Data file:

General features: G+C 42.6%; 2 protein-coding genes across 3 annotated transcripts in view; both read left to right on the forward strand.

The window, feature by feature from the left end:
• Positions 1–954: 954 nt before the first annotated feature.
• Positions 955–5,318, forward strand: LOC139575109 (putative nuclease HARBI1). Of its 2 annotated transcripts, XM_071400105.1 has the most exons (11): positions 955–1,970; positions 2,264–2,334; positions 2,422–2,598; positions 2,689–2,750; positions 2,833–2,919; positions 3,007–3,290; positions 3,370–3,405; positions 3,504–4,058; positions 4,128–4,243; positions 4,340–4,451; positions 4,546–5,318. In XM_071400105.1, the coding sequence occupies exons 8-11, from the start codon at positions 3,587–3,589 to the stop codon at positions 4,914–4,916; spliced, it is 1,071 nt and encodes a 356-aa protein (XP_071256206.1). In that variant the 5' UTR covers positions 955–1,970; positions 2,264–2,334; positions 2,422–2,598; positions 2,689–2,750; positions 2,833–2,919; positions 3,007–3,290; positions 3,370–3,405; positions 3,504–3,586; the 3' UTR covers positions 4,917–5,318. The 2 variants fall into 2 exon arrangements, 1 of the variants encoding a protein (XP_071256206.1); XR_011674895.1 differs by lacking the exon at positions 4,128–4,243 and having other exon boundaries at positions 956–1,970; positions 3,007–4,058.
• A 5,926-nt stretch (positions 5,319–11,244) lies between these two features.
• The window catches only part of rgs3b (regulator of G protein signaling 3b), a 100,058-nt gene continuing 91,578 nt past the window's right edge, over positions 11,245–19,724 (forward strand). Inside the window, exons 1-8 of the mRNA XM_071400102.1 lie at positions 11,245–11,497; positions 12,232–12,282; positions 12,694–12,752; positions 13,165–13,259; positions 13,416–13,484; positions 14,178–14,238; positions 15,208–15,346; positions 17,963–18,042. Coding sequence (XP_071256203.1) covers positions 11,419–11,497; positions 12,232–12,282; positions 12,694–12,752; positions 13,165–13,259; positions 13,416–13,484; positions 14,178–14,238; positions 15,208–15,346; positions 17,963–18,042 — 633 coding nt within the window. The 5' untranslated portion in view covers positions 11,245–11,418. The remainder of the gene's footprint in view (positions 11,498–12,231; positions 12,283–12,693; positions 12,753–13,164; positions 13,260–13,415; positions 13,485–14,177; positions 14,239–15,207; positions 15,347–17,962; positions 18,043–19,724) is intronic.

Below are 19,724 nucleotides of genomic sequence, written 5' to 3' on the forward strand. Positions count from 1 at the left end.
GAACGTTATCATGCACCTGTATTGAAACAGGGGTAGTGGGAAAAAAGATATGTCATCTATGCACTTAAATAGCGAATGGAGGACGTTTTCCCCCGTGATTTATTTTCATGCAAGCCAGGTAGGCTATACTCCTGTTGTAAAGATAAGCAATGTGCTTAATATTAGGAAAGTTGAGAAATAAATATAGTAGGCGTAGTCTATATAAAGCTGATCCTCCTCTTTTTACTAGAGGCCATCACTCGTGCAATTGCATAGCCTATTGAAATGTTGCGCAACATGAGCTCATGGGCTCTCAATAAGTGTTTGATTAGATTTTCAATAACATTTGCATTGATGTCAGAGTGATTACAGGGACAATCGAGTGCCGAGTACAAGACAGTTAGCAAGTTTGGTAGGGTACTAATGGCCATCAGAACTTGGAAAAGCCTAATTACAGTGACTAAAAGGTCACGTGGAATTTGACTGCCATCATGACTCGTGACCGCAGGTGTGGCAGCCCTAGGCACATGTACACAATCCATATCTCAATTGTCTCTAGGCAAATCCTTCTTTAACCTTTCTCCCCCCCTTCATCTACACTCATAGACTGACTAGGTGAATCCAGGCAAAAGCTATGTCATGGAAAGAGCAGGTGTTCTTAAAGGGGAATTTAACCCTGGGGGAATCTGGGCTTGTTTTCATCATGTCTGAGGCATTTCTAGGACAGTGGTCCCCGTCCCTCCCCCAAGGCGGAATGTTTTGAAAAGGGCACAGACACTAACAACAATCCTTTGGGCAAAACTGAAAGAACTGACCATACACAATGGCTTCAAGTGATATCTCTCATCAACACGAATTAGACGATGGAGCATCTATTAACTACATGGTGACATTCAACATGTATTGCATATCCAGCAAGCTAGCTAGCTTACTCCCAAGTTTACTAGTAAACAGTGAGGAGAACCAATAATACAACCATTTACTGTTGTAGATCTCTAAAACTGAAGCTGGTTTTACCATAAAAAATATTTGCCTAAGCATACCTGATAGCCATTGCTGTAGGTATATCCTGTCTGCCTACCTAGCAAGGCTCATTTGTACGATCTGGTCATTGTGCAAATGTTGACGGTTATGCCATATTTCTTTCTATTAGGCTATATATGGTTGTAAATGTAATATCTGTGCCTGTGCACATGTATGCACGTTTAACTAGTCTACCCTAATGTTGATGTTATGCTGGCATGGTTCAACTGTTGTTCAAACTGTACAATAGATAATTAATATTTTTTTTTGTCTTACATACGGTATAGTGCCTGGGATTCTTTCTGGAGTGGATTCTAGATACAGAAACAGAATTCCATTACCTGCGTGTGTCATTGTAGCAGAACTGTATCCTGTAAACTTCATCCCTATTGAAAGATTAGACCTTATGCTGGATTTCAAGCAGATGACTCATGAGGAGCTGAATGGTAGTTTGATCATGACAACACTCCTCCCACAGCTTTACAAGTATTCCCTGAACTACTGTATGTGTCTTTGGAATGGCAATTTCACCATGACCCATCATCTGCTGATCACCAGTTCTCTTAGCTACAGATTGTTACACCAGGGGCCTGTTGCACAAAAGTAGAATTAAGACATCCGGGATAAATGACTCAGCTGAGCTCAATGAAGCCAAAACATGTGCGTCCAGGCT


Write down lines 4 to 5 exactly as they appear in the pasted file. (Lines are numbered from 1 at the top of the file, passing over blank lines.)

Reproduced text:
• Positions 955–5,318, forward strand: LOC139575109 (putative nuclease HARBI1). Of its 2 annotated transcripts, XM_071400105.1 has the most exons (11): positions 955–1,970; positions 2,264–2,334; positions 2,422–2,598; positions 2,689–2,750; positions 2,833–2,919; positions 3,007–3,290; positions 3,370–3,405; positions 3,504–4,058; positions 4,128–4,243; positions 4,340–4,451; positions 4,546–5,318. In XM_071400105.1, the coding sequence occupies exons 8-11, from the start codon at positions 3,587–3,589 to the stop codon at positions 4,914–4,916; spliced, it is 1,071 nt and encodes a 356-aa protein (XP_071256206.1). In that variant the 5' UTR covers positions 955–1,970; positions 2,264–2,334; positions 2,422–2,598; positions 2,689–2,750; positions 2,833–2,919; positions 3,007–3,290; positions 3,370–3,405; positions 3,504–3,586; the 3' UTR covers positions 4,917–5,318. The 2 variants fall into 2 exon arrangements, 1 of the variants encoding a protein (XP_071256206.1); XR_011674895.1 differs by lacking the exon at positions 4,128–4,243 and having other exon boundaries at positions 956–1,970; positions 3,007–4,058.
• A 5,926-nt stretch (positions 5,319–11,244) lies between these two features.